Caroline is to be wed to Sir Ralph and invites her sister Barbara to be her bridesmaid. Barbara seduces Ralph, however, and she becomes the new Lady, but despite her new wealthy situation, ...
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Caroline is to be wed to Sir Ralph and invites her sister Barbara to be her bridesmaid. Barbara seduces Ralph, however, and she becomes the new Lady, but despite her new wealthy situation, she gets bored and turns to highway robbery for thrills. While on the road she meets a famous highwayman, and they continue as a team, but some people begin suspecting her identity, and she risks death if she continues her nefarious activities.Written by
Ed Sutton <firstname.lastname@example.org>
Reportedly, Faye Dunaway had fifty hand-made silk dresses imported from France and Italy to wear as costumes in this movie. See more »
[about to be hanged]
My friends, I don't care whether you're for me or against me. All that matters is that you've come her today in your thousands to give me a grand send off. To you lovely ladies, don't throw your love, your caresses, your tears on villains like me. Save them for a man who's worth it. An honest, faithful man. If you can find one! To the men I'll give a word of warning, never put your faith in a woman. For no matter how much you may think she loves you, like as not she'll ...
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UK censor James Ferman requested cuts for the UK cinema version to the infamous horse-whip fight between Faye Dunaway and Marina Sirtis claiming that shots of whipped breasts should not be passed by the BBFC. However he was overruled following protests by Michael Winner, who was supported by Kingsley Amis and Karel Reisz (among others) after they viewed a private showing of the film. Following the introduction of the 1984 Video Recordings Act Ferman got his wish and the scene was edited by 13 secs for the 1987 VCI video release. Those cuts were waived for the 2016 video release. See more »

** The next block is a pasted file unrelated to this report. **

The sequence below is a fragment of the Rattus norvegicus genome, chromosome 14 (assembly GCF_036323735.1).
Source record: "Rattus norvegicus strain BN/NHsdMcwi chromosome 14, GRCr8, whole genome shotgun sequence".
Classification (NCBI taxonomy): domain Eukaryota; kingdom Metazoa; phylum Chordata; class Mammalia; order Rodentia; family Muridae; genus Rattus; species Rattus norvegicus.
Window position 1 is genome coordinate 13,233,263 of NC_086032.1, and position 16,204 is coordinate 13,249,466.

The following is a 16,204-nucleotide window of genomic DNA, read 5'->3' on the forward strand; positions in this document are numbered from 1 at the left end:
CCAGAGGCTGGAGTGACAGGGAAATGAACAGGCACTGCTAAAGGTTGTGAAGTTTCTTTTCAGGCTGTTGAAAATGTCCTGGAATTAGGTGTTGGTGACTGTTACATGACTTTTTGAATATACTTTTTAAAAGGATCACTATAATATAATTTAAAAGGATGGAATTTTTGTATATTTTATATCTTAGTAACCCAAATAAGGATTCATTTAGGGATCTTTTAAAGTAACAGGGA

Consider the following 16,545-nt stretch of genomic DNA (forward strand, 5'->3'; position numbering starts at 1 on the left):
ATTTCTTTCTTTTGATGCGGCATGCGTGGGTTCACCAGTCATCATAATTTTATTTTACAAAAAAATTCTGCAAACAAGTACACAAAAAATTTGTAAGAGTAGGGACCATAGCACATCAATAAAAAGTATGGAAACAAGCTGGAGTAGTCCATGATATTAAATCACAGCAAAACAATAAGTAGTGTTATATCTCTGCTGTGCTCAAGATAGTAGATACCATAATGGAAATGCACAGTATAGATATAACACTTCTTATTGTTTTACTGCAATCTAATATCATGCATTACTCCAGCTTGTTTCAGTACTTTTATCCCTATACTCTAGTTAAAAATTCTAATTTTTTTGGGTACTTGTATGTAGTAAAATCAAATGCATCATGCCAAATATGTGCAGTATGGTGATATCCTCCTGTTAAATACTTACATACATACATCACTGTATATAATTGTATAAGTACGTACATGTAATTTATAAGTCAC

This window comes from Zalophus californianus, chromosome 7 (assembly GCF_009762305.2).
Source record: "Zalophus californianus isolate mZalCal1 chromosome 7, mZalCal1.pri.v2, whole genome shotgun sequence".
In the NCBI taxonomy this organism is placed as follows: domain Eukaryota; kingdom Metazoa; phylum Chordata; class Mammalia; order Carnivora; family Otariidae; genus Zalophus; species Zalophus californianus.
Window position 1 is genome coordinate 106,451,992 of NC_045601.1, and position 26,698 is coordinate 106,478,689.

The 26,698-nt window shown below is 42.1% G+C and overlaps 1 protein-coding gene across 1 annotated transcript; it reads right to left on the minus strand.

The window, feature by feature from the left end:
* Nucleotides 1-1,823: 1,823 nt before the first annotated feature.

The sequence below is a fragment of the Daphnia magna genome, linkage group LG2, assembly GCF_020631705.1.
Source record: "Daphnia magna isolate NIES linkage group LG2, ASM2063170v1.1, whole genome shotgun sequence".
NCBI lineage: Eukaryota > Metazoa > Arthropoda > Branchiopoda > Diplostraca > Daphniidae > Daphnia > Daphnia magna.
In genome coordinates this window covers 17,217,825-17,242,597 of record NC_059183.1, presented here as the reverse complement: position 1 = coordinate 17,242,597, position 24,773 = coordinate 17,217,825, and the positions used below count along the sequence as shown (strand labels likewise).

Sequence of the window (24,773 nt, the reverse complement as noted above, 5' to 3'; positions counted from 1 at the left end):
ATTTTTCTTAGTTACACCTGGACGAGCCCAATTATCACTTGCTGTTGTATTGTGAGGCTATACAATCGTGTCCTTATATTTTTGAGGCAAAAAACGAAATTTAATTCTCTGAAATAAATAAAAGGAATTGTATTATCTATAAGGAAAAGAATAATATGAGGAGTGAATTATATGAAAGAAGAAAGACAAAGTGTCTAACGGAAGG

Misbegotten remake of the 1945 classic...distasteful and ugly
Spoiled Lady Skelton impersonates a notorious highway robber on horseback in the English countryside of the 17th century. It wasn't a bad idea for Michael Winner to stage a remake of Leslie Arliss' rollicking British adventure "The Wicked Lady" from 1945; Arliss' screenplay (credited here, along with Winner and others) was, after all, a tightly-wound and ingenious bit of sinful charade mixed with costume camp. But camp takes over in Winner's version, updated with bare bosoms and humping couples, while his star--the inimitable Faye Dunaway--is appropriately cast but coarse in the lead. Dunaway sports a whopper crop of hair and looks right in the flouncy attire, but she's manic and wild-eyed when all she needs to be is cruelly seductive (perhaps the ghost of "Mommie Dearest" was still dogging her?). Elsewhere, a British cast of elderly veterans and inept newcomers attempt to make the most of a wan situation, but Winner is too hasty in his pacing to allow anyone to carve out a genuine character. Either Winner or his producers (the un-esteemed Golan and Globus) were curiously obsessed with undressed wenches, though not even a whip-snapping catfight (lifted from Leslie Arliss' 1948 film "Idol of Paris") can breathe life into the tired, mangy final act. Cinematographer Jack Cardiff gets some nice shots of the evening sky, but his interiors are dreadful looking. Most of the nighttime heist action was obviously filmed in the daylight with a dark filter, causing even the story's high moments to look shabby. What a waste of an opportunity! * from ****
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